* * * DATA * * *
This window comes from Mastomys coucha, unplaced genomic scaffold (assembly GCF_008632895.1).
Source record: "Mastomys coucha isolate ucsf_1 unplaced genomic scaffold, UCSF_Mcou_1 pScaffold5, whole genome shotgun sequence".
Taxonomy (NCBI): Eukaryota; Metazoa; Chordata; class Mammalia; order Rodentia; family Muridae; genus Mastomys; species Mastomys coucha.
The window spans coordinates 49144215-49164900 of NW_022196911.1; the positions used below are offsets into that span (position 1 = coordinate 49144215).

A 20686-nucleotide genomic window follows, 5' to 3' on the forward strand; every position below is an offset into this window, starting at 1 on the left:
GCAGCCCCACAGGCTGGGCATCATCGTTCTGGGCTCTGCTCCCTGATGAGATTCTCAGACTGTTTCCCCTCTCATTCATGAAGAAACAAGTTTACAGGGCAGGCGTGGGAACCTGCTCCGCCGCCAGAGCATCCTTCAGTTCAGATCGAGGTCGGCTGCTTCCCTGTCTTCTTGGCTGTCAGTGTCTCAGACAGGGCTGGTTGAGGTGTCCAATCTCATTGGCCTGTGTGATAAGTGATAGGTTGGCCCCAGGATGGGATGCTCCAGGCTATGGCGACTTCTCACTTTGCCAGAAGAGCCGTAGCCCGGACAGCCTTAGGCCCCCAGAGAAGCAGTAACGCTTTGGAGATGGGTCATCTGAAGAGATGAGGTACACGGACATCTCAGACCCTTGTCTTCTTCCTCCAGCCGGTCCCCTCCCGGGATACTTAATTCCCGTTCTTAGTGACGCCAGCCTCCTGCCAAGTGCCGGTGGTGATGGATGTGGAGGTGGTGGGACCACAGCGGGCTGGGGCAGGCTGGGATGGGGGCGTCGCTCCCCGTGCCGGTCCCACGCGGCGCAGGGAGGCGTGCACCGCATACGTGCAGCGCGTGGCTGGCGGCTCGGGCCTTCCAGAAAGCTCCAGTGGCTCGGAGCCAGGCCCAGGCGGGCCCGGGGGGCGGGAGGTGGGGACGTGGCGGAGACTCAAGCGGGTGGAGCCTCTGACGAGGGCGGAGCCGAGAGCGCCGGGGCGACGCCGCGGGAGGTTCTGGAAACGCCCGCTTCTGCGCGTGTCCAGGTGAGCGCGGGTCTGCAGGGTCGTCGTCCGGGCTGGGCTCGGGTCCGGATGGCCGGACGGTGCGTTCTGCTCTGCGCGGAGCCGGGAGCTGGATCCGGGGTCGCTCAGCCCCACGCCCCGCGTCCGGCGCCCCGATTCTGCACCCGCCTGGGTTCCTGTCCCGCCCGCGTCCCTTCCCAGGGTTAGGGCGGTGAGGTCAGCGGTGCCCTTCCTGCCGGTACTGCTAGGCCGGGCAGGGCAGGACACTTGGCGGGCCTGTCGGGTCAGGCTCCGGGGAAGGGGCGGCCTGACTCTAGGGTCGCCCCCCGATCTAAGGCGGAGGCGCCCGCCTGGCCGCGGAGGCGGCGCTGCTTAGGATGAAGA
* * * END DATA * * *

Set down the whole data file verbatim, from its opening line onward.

This window comes from Mastomys coucha, unplaced genomic scaffold (assembly GCF_008632895.1).
Source record: "Mastomys coucha isolate ucsf_1 unplaced genomic scaffold, UCSF_Mcou_1 pScaffold5, whole genome shotgun sequence".
Taxonomy (NCBI): Eukaryota; Metazoa; Chordata; class Mammalia; order Rodentia; family Muridae; genus Mastomys; species Mastomys coucha.
The window spans coordinates 49144215-49164900 of NW_022196911.1; the positions used below are offsets into that span (position 1 = coordinate 49144215).

A 20686-nucleotide genomic window follows, 5' to 3' on the forward strand; every position below is an offset into this window, starting at 1 on the left:
GCAGCCCCACAGGCTGGGCATCATCGTTCTGGGCTCTGCTCCCTGATGAGATTCTCAGACTGTTTCCCCTCTCATTCATGAAGAAACAAGTTTACAGGGCAGGCGTGGGAACCTGCTCCGCCGCCAGAGCATCCTTCAGTTCAGATCGAGGTCGGCTGCTTCCCTGTCTTCTTGGCTGTCAGTGTCTCAGACAGGGCTGGTTGAGGTGTCCAATCTCATTGGCCTGTGTGATAAGTGATAGGTTGGCCCCAGGATGGGATGCTCCAGGCTATGGCGACTTCTCACTTTGCCAGAAGAGCCGTAGCCCGGACAGCCTTAGGCCCCCAGAGAAGCAGTAACGCTTTGGAGATGGGTCATCTGAAGAGATGAGGTACACGGACATCTCAGACCCTTGTCTTCTTCCTCCAGCCGGTCCCCTCCCGGGATACTTAATTCCCGTTCTTAGTGACGCCAGCCTCCTGCCAAGTGCCGGTGGTGATGGATGTGGAGGTGGTGGGACCACAGCGGGCTGGGGCAGGCTGGGATGGGGGCGTCGCTCCCCGTGCCGGTCCCACGCGGCGCAGGGAGGCGTGCACCGCATACGTGCAGCGCGTGGCTGGCGGCTCGGGCCTTCCAGAAAGCTCCAGTGGCTCGGAGCCAGGCCCAGGCGGGCCCGGGGGGCGGGAGGTGGGGACGTGGCGGAGACTCAAGCGGGTGGAGCCTCTGACGAGGGCGGAGCCGAGAGCGCCGGGGCGACGCCGCGGGAGGTTCTGGAAACGCCCGCTTCTGCGCGTGTCCAGGTGAGCGCGGGTCTGCAGGGTCGTCGTCCGGGCTGGGCTCGGGTCCGGATGGCCGGACGGTGCGTTCTGCTCTGCGCGGAGCCGGGAGCTGGATCCGGGGTCGCTCAGCCCCACGCCCCGCGTCCGGCGCCCCGATTCTGCACCCGCCTGGGTTCCTGTCCCGCCCGCGTCCCTTCCCAGGGTTAGGGCGGTGAGGTCAGCGGTGCCCTTCCTGCCGGTACTGCTAGGCCGGGCAGGGCAGGACACTTGGCGGGCCTGTCGGGTCAGGCTCCGGGGAAGGGGCGGCCTGACTCTAGGGTCGCCCCCCGATCTAAGGCGGAGGCGCCCGCCTGGCCGCGGAGGCGGCGCTGCTTAGGATGAAGA